Column: A police abolitionist City Council member and the LAPD union’s tense tango
Hugo Soto-Martinez was in the middle of a Los Angeles City Council meeting last Friday when a friend texted a link to an Instagram post.
A photo of a police call log featured the address of Soto-Martinez’s Echo Park field office, a 9:56 p.m. time stamp and a request: “Extra patrol thoroughout night for parked white Lexus belonging to councilmember.”
The newly elected District 13 council member laughed off the post, by failed L.A. council candidate Susan Collins. He drives a Prius, for one. He wasn’t at his field office that night. And he knew better than to make such a request — not just because it reeks of political privilege but because he has a target on his back as wide as his smile.
For the record:
9:18 a.m. Feb. 11, 2023A previous version of this column said the LAPD budget is $11.8 billion. The LAPD budget is $1.9 billion; $11.8 billion is the city budget.
See, the novice politician identifies as a police abolitionist. While some take the term to mean a wholesale eradication of all law enforcement, Soto-Martinez’s stance is that the City Council should reallocate large chunks of the LAPD’s $1.9 billion budget toward preventive measures instead of officers.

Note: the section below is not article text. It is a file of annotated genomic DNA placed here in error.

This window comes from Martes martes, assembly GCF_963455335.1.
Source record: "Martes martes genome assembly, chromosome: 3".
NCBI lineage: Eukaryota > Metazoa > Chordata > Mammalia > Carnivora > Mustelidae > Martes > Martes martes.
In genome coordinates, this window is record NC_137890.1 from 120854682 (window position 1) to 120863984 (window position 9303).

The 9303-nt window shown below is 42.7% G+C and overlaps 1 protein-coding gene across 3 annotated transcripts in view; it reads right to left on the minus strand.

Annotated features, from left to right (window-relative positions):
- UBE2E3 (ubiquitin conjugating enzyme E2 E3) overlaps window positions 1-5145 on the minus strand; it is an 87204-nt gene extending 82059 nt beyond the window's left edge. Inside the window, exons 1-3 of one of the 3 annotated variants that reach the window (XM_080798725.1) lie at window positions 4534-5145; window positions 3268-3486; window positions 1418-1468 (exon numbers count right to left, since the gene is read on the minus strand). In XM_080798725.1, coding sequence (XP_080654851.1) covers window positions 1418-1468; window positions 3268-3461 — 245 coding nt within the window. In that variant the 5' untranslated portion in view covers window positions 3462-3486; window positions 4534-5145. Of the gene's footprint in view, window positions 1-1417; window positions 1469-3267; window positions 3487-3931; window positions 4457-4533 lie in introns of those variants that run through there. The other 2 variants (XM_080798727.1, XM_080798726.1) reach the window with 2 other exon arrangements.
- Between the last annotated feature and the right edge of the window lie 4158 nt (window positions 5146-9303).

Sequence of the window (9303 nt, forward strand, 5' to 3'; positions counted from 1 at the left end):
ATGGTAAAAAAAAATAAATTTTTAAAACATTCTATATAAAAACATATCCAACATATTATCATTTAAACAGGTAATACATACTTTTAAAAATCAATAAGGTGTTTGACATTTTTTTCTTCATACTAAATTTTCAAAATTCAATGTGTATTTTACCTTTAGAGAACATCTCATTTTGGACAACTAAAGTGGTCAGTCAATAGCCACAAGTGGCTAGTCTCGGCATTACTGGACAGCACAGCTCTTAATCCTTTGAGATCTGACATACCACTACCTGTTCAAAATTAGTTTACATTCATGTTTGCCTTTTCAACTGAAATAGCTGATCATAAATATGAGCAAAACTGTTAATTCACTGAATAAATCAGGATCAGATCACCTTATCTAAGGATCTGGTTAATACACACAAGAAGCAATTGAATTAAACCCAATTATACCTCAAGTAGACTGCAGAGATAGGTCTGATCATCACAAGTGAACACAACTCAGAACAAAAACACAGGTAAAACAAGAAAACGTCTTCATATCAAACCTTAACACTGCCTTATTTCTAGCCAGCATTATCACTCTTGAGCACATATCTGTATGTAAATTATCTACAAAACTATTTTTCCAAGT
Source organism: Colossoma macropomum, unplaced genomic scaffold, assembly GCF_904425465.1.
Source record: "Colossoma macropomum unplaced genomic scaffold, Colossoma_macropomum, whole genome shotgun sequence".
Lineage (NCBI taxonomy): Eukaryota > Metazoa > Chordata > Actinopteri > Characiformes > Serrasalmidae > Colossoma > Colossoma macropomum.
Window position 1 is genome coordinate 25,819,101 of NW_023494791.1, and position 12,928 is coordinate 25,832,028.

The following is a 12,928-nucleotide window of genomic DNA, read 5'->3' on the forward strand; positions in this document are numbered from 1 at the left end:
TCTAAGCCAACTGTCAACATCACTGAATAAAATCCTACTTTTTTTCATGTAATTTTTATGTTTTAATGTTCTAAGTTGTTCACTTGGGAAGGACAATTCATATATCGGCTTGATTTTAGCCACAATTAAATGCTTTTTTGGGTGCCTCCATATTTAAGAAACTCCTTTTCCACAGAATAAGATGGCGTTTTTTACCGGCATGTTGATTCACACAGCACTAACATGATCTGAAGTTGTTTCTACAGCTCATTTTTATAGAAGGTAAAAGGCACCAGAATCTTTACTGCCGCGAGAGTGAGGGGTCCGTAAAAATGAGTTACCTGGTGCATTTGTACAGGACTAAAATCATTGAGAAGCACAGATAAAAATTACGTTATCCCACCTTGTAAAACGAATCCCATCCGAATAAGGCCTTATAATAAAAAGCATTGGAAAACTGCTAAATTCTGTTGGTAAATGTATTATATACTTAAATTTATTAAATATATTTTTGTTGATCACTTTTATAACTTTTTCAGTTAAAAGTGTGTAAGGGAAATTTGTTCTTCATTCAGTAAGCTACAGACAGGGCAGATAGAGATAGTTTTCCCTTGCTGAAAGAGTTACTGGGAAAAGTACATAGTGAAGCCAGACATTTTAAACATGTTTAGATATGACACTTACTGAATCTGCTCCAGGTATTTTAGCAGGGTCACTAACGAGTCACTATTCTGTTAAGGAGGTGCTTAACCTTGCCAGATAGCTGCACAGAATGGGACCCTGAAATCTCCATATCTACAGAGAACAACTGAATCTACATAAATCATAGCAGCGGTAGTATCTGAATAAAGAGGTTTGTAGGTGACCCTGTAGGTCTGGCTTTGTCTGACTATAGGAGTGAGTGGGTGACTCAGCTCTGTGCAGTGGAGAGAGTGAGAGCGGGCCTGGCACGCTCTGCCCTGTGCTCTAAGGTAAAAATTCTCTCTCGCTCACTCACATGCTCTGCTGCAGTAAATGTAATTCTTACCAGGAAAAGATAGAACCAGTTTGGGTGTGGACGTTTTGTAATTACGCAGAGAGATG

Critics, though, paint him as a cop hater. The Los Angeles Police Protective League — the union that represents the LAPD rank and file — spent around $32,000 in campaign mailers during last year’s primary blasting Soto-Martinez as a danger to L.A.’s safety.
After Friday’s council meeting, Soto-Martinez went back to his office. That’s where his chief of staff, Patricia Castellanos, met him with a worried look. “We need to talk to you,” she told him. “En serio.”
The police log was real. A staffer for Soto-Martinez named David Mai had called the LAPD to watch over his broken-down Lexus, without letting Soto-Martinez know. Conservative media were now ridiculing Soto-Martinez as a hypocrite.
“I take responsibility for this,” Soto-Martinez told me Thursday as we sat in the living room of his rent-controlled East Hollywood apartment. A large photo of Malcolm X hung on a wall near the kitchen. Commemorative soccer balls from his favorite leagues, teams and tournaments sat on top of a bookcase. Detroit, his terrier mix, scampered around.
“I was a union organizer for 16 years,” he continued. “Our members make mistakes. And so I believe that when people make a mistake — as this [call] was a mistake for many reasons — that [Mai] should be accountable for that,” declining to discuss what disciplinary actions his staffer faced.